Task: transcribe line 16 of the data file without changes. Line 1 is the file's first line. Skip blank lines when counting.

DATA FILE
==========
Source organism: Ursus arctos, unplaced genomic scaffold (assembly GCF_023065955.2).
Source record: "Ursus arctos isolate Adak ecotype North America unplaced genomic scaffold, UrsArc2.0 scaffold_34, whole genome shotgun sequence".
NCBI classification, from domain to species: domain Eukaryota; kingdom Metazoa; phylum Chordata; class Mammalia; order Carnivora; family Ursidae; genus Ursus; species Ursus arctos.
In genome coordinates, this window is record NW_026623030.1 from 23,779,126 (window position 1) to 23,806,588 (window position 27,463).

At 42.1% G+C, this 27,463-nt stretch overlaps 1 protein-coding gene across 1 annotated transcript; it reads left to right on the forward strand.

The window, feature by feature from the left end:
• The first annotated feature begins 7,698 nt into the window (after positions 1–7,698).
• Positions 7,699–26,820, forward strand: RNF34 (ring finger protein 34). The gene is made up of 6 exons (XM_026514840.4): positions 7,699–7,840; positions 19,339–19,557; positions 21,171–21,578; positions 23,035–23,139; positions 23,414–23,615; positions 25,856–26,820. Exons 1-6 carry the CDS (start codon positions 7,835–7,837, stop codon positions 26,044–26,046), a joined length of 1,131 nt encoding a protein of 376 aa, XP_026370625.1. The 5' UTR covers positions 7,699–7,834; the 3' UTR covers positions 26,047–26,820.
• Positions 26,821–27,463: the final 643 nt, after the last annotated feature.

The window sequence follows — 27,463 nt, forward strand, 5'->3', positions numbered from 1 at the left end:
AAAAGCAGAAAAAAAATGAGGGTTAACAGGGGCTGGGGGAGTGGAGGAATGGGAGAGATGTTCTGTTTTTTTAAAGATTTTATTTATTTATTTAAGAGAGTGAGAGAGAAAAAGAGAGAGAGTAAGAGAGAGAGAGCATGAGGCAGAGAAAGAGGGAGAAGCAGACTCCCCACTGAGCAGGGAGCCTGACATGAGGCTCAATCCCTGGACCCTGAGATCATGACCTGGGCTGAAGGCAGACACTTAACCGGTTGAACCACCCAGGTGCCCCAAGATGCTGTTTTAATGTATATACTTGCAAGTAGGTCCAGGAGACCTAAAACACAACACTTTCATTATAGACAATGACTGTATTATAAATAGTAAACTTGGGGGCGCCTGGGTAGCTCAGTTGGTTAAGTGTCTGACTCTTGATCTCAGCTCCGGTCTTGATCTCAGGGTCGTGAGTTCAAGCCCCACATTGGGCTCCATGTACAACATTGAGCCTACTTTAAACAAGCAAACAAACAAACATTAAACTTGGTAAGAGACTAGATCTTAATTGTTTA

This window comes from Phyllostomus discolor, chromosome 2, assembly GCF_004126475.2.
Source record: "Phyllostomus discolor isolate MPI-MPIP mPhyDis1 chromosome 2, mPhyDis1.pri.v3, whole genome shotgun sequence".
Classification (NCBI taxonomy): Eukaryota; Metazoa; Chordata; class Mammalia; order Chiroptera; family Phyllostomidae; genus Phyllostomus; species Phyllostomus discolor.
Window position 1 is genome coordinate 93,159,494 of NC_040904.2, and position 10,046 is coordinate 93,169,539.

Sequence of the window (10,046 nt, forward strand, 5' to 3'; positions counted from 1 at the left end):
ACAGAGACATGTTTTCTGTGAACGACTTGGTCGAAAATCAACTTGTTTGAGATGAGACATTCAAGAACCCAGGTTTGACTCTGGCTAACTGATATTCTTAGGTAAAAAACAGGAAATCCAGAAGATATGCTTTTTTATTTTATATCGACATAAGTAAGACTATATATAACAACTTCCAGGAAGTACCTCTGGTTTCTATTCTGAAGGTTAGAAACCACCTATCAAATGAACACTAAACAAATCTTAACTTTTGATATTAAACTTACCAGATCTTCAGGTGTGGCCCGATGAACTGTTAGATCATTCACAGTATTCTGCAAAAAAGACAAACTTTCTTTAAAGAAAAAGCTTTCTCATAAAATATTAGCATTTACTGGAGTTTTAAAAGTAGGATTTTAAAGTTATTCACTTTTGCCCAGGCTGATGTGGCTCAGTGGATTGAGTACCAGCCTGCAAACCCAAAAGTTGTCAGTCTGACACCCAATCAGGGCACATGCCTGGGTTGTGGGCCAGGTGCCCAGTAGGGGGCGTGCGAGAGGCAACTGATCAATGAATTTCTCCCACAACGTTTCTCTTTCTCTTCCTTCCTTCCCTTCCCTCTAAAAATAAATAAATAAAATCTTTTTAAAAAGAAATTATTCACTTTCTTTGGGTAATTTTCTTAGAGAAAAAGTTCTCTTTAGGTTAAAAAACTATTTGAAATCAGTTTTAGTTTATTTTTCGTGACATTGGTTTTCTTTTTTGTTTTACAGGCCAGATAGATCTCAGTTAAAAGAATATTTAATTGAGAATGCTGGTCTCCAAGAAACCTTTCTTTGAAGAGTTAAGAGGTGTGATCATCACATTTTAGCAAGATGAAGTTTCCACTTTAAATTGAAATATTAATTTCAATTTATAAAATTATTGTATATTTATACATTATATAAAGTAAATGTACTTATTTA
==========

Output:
Sequence of the window (10,046 nt, forward strand, 5' to 3'; positions counted from 1 at the left end):